“In street photography, the lightness and the darkness around us fascinates me. The questions of how our outer world can reflect our inner world and can somehow be intuitively an extension and expression of ourselves”

—Lee Atwell, in conversation with LensCulture Contributing Editor, Joanne Carter


To many, street photography is not a pre-meditated act and it is not reportage. Instead, it is defined by intuitive seeing, by a natural reaction. But in looking at Lee Atwell’s street photography, we begin to see a different side to the genre. Atwell approaches her street photography from a spiritual place, a place of internal reflection—an approach which seems initially at odds with our stereotypical experience of street photos.

Atwell has been a yoga practitioner since childhood, a background which strongly informs the rest of her artistic endeavors. Her experience of taking photographs is part of a mediative experience that enables her to be present within her surrounding environment. This sense of connection reflects Atwell’s deep-set empathy with her subjects and her surroundings—an empathy that is borne through her images.

But Atwell’s photography is not only internal. Her best work conveys the sense of external intimacy and shared personal space that are the hallmarks of all great street photography. One of Atwell’s cherished images is of an angel walking through the streets of Seattle [image #20 above]. The shot is reminiscent of the classic film “Wings of Desire,” a film in which the normally invisible angels who watch over us become visible and offer the possibility of hope. The idea of these angels, like Atwell’s image, support the intuition that we are not completely alone—that there is lightness within the dark.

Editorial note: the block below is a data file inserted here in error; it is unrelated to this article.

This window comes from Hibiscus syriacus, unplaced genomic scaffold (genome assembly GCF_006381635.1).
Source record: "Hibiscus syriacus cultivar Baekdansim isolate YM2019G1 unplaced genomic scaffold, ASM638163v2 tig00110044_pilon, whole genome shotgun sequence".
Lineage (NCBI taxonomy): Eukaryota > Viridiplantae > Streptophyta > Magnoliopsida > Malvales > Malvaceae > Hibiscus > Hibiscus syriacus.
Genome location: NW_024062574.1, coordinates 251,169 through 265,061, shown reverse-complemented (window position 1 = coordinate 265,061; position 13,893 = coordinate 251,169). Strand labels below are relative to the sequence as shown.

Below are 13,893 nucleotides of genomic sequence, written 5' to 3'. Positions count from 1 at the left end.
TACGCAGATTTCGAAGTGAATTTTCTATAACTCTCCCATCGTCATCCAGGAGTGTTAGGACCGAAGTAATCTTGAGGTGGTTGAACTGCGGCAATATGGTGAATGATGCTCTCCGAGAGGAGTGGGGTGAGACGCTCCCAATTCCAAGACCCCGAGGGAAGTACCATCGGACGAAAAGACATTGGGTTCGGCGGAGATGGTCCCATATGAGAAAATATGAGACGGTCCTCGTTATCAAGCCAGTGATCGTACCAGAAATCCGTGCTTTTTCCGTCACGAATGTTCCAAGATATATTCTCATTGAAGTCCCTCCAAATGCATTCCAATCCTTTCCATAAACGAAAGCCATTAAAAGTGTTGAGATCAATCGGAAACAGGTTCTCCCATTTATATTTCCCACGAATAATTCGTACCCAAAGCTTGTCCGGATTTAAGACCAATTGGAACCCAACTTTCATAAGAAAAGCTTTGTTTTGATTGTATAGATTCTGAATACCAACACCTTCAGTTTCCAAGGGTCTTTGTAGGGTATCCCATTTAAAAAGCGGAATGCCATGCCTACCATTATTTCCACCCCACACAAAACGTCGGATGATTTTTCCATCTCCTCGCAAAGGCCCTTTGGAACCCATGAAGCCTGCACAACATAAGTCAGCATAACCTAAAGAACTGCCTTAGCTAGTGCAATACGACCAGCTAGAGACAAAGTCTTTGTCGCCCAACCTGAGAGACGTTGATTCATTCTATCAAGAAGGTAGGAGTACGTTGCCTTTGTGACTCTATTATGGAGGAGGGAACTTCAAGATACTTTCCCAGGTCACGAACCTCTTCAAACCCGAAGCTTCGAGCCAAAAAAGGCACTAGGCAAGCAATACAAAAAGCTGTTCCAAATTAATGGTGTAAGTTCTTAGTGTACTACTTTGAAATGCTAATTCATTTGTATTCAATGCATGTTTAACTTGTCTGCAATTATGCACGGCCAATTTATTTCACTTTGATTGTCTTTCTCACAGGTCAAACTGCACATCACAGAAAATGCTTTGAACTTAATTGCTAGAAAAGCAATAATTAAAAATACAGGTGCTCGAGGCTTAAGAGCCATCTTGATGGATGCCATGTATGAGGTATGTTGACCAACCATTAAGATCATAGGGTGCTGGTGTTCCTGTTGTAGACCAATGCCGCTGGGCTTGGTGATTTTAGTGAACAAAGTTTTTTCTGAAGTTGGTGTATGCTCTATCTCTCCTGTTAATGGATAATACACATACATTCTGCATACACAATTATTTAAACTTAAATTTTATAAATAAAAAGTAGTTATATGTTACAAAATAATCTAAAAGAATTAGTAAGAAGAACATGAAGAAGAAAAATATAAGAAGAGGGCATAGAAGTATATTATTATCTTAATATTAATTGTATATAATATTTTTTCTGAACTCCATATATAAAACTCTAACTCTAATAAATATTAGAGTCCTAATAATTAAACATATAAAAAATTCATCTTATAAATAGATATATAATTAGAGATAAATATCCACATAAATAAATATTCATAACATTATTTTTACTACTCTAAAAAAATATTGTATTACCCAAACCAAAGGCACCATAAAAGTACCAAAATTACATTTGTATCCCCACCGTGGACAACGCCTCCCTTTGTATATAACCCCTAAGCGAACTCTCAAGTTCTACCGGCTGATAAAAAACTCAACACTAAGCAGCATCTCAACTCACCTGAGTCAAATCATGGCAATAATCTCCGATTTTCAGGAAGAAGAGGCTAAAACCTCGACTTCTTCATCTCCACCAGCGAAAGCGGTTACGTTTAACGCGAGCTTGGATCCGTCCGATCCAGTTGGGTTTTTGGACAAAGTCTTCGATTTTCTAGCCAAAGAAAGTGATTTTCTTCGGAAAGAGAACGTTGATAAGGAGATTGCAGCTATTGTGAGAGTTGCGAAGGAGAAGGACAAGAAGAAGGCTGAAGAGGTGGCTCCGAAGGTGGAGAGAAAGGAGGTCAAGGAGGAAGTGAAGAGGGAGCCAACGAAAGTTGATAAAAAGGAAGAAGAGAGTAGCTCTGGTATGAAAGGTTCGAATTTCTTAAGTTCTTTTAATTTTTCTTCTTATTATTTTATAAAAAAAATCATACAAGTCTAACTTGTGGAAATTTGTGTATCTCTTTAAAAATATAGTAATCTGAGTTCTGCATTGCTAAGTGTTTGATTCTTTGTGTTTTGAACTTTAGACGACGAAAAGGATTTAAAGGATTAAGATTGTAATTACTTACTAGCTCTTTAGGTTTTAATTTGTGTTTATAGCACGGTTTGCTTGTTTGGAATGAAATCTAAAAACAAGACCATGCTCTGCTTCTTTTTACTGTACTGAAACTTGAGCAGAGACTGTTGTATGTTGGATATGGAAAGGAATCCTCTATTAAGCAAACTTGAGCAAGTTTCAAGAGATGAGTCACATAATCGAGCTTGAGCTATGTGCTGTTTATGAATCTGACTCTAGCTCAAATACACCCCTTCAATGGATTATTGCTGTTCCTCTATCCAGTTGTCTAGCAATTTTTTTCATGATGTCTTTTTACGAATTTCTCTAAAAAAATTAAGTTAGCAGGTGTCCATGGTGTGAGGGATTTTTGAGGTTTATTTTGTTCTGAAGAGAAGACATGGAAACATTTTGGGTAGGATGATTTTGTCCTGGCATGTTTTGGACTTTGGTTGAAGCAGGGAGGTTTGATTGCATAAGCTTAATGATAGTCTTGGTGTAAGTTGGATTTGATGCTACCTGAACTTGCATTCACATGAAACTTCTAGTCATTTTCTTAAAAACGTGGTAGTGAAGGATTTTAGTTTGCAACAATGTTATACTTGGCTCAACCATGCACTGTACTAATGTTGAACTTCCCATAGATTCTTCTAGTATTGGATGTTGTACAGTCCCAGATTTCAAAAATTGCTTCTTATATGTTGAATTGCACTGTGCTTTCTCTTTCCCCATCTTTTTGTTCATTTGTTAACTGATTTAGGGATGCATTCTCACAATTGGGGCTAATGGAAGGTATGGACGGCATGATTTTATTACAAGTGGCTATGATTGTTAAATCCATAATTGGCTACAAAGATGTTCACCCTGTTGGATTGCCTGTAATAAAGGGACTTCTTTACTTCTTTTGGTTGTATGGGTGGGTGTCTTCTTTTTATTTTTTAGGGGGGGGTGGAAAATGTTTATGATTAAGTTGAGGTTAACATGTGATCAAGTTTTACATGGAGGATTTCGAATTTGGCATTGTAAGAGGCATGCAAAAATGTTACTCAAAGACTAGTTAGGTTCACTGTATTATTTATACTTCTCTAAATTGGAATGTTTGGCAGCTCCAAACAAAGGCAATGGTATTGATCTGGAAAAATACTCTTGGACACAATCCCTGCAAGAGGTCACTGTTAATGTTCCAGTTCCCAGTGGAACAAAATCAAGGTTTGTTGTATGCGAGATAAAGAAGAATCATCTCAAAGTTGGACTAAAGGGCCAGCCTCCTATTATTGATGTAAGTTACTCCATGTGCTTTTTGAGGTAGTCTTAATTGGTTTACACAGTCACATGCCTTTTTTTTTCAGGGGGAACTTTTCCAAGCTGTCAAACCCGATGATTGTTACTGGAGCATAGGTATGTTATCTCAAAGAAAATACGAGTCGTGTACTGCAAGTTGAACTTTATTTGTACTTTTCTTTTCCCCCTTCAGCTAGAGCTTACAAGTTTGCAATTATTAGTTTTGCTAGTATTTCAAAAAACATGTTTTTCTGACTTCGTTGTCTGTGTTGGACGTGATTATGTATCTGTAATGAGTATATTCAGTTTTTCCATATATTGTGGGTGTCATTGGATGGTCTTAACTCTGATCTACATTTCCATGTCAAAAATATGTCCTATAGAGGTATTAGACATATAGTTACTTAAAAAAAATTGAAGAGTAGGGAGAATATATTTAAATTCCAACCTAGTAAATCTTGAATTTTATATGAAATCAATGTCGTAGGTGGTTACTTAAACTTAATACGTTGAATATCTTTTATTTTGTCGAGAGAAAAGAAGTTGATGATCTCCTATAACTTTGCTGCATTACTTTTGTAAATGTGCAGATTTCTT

The reclusive and intensely private street photographer of the 1950’s, Vivian Maier, also holds a strong influence over Atwell’s photography. Atwell’s images, like Maier’s, are as unpretentious as the life they document. There is no unnecessary visual drama added; no single shot is staged; she never uses flash and never asks. Instead, her images offer us tangible instances of her observation of the world around her. She brilliantly blends herself into the environment, capturing candid moments whilst the subjects are oblivious to her presence.

Atwell’s images have great clarity, they need no explanation. In Atwell, we are looking at a photographer who has a deep-rooted and profound view of the world with an intuition that allows her to treat the street as theatre, witnessing the dynamics of life with the gaiety of poetry.

—Joanne Carter


Editor’s Note: Joanne Carter is the Founder and Editorial Director of
TheAppWhisperer.com